Position – Plant your gooseberries in full sun, if possible. They do tolerate partial shade but cannot survive in heavy frosts. Shelter your bush from strong winds. This berry is fairly drought-hardy.
Size – A mature bush will grow to a height of about 1.5 metres with a similar spread. So, give your new plants plenty of room to grow.
Soil – Loamy to sandy, well-drained soil is optimal for a healthy gooseberry bush. It should be kept moist and have a pH level of between 5.5 and 7.0. Sandy soil mixed with a little organic compost or potting soil is sufficient.
Just Berry Plants stocks volcanic rock dust with its organic minerals and trace elements. These keep your soil healthy and increase important micro-organisms in it.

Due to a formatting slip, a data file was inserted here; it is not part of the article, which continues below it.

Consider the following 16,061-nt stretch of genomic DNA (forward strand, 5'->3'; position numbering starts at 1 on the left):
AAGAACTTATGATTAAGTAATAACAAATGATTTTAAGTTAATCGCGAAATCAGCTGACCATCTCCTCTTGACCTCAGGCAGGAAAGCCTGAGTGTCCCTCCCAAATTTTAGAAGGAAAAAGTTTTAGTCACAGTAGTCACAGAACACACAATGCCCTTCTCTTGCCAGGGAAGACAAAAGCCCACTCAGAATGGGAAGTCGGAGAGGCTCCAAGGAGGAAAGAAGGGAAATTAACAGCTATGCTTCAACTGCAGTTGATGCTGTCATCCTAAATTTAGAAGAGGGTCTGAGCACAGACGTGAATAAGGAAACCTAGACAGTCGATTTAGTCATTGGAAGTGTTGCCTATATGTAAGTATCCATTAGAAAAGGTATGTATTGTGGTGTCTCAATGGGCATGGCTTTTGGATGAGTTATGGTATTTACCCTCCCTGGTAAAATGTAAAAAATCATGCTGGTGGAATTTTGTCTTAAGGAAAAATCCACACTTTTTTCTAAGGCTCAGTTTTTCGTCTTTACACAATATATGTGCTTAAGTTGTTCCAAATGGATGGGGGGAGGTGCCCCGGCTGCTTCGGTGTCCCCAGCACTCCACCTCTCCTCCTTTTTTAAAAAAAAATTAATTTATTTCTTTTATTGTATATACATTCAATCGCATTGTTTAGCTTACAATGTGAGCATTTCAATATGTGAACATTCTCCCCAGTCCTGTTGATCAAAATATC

Mulch – Organic compost and mulch like straw, wood chips or grass cuttings help to keep the moisture in the soil and the weeds away. Do not put the mulch close to the stems or branches, though, as it may cause them to rot.
Watering – Keep the soil around your bush moist during the growing season. It can tolerate drought but will not fruit during a drought.
Pruning – Most pruning is completed in winter when the bush is dormant. Cut out all dead and diseased wood and shoots growing too close to the ground.
Fertilising – Apply organic balanced fertiliser at the end of winter to give the plants a good start to the new season.
Pests – Gooseberry plants can be affected by cutworm and caterpillars. Watch out for these as they are airborne pests and can be treated with an organic pesticide.
Harvesting – Gooseberries are ready to pick from early summer onwards. Handle the soft plump fruits gently and wear thick gloves if the thorns become unbearable. Gooseberries are at their mouth-watering best immediately after picking. You can keep them fresh in polythene bags in the fridge for up to a week.